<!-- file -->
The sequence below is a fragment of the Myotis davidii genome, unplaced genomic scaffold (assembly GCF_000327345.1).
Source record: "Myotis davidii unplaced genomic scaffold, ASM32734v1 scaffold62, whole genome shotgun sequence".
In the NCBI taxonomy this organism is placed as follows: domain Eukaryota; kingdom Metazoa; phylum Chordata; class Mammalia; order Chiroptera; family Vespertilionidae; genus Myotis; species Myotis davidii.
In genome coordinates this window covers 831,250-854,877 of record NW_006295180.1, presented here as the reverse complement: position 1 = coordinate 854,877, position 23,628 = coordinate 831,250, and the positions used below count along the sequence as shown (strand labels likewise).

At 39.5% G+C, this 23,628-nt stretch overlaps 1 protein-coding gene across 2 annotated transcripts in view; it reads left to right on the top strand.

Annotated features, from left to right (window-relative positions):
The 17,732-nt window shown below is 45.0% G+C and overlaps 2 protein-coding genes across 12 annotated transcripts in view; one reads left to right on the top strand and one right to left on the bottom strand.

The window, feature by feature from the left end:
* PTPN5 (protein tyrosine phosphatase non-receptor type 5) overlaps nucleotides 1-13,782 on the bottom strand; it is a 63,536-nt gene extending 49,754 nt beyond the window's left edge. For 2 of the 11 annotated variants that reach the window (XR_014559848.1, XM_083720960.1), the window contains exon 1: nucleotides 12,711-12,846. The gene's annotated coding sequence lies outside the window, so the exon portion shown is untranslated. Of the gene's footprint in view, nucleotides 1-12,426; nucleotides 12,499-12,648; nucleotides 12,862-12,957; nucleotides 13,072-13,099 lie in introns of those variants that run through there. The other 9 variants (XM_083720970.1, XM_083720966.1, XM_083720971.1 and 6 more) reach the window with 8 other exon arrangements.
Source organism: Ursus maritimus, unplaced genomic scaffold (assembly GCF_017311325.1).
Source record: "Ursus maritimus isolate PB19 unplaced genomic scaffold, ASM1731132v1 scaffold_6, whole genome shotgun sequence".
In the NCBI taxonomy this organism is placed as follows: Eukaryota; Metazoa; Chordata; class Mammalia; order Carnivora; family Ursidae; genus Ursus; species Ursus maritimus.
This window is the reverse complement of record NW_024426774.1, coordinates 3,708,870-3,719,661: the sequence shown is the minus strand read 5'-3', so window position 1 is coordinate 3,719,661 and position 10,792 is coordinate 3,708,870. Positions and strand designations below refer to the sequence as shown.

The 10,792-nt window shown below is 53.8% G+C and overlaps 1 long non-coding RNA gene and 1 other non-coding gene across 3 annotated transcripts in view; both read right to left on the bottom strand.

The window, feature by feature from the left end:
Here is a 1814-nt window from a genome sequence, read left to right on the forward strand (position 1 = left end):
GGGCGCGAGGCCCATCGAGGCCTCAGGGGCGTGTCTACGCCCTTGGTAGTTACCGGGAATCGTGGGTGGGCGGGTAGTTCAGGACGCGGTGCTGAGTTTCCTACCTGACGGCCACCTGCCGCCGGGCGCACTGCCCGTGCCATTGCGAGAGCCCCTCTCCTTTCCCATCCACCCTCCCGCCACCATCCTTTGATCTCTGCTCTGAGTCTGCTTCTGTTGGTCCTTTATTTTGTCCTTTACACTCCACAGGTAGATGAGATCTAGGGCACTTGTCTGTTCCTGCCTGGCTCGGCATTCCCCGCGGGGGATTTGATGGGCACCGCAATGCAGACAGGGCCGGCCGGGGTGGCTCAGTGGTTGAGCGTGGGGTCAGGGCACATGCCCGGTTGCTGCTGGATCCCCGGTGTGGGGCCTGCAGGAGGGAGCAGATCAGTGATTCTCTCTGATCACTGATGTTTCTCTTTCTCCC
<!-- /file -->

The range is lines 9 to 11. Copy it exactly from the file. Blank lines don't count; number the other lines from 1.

* PTPN5 (protein tyrosine phosphatase non-receptor type 5) overlaps nucleotides 1-13,782 on the bottom strand; it is a 63,536-nt gene extending 49,754 nt beyond the window's left edge. For 2 of the 11 annotated variants that reach the window (XR_014559848.1, XM_083720960.1), the window contains exon 1: nucleotides 12,711-12,846. The gene's annotated coding sequence lies outside the window, so the exon portion shown is untranslated. Of the gene's footprint in view, nucleotides 1-12,426; nucleotides 12,499-12,648; nucleotides 12,862-12,957; nucleotides 13,072-13,099 lie in introns of those variants that run through there. The other 9 variants (XM_083720970.1, XM_083720966.1, XM_083720971.1 and 6 more) reach the window with 8 other exon arrangements.
Source organism: Ursus maritimus, unplaced genomic scaffold (assembly GCF_017311325.1).
Source record: "Ursus maritimus isolate PB19 unplaced genomic scaffold, ASM1731132v1 scaffold_6, whole genome shotgun sequence".